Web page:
What Is Permaculture?

Permaculture Title Graphic

Knowing About My Background As A Certified Permaculturist, Occasionally People Ask Me Simply “What Is Permaculture” ?

I like to think of it as just using what you make and making what you use. I imagine my great grandparents did quite a bit of this on their dairy & hops farms in early 20th century.

The basic concepts, while shockingly underutilized in this modern era, are not necessarily new,  as many are built upon ancient agricultural techniques & wisdom.

The principles of Permaculture encourage a more harmonious circle of re-use in which less new material is brought in to the growing site & less materials are discarded & sent out to landfill.

Permaculture, is a relatively recent term, but it’s constant re-interpretation by it’s proponents can also incorporate new ways & technologies to foster water conservation, reduction of fossil fuel use & create less environmentally destructive means to food production.

Permaculture can be described as an all encompassing living theory, with a lifestyle embodying an overall attitude directed towards the creation of a living sustainable agricultural ecosystem.

As a horticultural methodology, Permaculture is implemented in a way where everything within the growing system is designed to maximize potential and minimize waste, eventually through creating an interconnected, stacking of functions.

A properly planned permaculture system can be self sustaining in many ways, which also means less eventual maintenance work for the gardener. Planted in a way that mimic natural settings, Permaculture projects feature plants that grow in a layered story, from the canopy above,  down to the ground cover and everything in-between. Landscapes planted in this matter allows the plants to thrive and care for one another symbiotically. The plants are more able to reach their full potential with a greater harvest.

Making and using compost is a very important part of closing the circle of re-use in Permaculture.  By keeping all of the kitchen scraps and yard waste out of the over taxed landfills, it reduces carbon dioxide and methane gas from being released into the atmosphere. Making your own compost, to be applied in your garden,  also allows you to know exactly what’s in it and prevent harmful foreign contaminants from entering your soil.  Whether making traditional compost or vermicompost,  both are vital nutrient rich soil conditioners that aid in water retention. Vermicompost is an easy to make organic fertilizer made utilizing earthworms to help breakdown green waste.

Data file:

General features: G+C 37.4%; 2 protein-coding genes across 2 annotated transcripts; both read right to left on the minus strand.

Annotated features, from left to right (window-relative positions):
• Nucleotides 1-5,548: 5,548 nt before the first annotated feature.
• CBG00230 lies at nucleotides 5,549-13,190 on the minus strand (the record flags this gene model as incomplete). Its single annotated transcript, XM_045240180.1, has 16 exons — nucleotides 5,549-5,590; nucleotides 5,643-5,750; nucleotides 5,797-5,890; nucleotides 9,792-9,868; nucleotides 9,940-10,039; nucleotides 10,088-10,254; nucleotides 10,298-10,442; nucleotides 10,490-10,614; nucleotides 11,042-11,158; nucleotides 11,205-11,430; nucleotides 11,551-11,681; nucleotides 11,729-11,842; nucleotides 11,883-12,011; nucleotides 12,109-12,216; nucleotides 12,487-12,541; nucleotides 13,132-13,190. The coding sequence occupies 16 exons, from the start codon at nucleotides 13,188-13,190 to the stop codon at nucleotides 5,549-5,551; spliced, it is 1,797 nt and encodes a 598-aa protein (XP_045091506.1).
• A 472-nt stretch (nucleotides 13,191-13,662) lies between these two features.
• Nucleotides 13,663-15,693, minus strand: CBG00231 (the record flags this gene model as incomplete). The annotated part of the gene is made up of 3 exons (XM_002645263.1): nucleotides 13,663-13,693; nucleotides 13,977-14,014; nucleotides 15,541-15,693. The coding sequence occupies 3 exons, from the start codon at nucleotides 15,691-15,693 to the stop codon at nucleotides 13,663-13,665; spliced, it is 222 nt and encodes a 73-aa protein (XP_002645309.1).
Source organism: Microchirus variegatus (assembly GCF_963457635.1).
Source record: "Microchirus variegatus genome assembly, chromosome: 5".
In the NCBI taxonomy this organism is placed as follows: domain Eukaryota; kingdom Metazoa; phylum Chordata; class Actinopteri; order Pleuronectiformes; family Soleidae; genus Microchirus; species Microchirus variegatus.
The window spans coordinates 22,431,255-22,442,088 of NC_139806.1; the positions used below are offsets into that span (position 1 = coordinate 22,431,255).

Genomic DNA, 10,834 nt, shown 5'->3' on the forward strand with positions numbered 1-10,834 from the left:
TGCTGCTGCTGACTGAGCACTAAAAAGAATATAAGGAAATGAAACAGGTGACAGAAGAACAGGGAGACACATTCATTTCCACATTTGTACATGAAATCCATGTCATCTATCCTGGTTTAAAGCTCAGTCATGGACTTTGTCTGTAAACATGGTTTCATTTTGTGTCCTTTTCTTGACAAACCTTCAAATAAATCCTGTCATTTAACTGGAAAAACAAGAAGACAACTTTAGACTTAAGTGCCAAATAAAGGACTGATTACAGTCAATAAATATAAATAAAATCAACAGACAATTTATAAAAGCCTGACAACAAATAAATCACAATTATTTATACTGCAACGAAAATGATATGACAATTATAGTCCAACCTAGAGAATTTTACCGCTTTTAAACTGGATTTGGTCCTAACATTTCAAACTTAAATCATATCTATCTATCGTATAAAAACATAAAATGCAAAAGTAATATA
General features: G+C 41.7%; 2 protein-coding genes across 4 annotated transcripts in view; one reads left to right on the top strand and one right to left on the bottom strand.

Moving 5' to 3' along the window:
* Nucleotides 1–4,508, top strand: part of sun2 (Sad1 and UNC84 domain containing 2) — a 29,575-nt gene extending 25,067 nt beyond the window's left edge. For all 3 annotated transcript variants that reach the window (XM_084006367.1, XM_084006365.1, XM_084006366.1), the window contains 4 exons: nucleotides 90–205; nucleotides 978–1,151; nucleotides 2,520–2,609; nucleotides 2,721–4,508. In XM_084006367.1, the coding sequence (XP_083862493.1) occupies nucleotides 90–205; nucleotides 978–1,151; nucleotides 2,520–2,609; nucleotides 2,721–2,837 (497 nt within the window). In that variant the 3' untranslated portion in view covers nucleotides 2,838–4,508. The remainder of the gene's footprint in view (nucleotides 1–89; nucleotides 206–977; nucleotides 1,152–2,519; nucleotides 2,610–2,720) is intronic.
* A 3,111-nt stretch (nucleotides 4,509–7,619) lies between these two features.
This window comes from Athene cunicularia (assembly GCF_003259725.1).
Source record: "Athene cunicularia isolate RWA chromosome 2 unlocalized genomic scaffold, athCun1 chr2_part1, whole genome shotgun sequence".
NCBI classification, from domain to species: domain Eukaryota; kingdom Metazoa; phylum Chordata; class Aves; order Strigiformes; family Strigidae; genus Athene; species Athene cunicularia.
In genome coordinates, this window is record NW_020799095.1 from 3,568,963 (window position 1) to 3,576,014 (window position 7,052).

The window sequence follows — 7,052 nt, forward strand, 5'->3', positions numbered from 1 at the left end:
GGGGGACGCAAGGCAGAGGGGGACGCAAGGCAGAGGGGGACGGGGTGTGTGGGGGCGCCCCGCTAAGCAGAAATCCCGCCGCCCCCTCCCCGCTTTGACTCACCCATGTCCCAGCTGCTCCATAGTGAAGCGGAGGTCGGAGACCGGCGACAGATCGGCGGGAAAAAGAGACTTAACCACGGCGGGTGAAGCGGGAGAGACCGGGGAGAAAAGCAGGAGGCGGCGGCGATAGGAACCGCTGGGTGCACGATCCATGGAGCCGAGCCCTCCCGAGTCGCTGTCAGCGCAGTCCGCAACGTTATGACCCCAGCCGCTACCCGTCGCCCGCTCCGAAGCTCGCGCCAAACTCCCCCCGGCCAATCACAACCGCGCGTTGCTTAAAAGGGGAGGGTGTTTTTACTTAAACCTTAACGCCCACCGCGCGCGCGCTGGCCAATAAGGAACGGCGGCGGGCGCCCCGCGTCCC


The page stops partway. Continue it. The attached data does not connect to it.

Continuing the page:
Raising chickens has many added benefits to a permaculture system, as well as being a source of eggs, and quite entertaining !  Worms can be fed scraps and even the chicken waste, and left to their own devices,  both worms & chickens will work hard at digesting greenwaste, and turning the soil for you. The fertilizers created by chickens and worms will increase soil fertility, helping create a wonderful cycle.

Beekeeping also has great benefits, while increasing the overall fertility of the garden through much needed pollination,  honey bees can also provide a source of really local honey and other useful by-products such as wax and pollen.

Some good examples of implementing Permaculture principles would be the use of solar (hardwired or passive), as in a greenhouse or cold frames.  Catching and using rainwater in barrels or cisterns lessens the amount of impact a gardener would use on municipal tap or well water.  Installing a basic graywater plumbing system that recycles either household laundry or shower water, and diverts it into the landscape is a re-use project in tune with the principles of Permaculture. These energy conservation methods are wonderful ways to reduce wasting of precious resources in the garden.

In creating a permanent system using the ideas mentioned above, you are utilizing a natural gardening methodology that doesn’t rely on fossil fuels, that doesn’t pollute the environment, that builds rather than erodes topsoil. Permaculture is a way to work with the land to create harvest methods that support biodiversity and are more productive than what have become the standard commercial methods that rely on pesticides & destroying the soil every season.

If you wish to implement the principles of Permaculture to your garden, do get in touch with me, as I would be happy to consult on your project!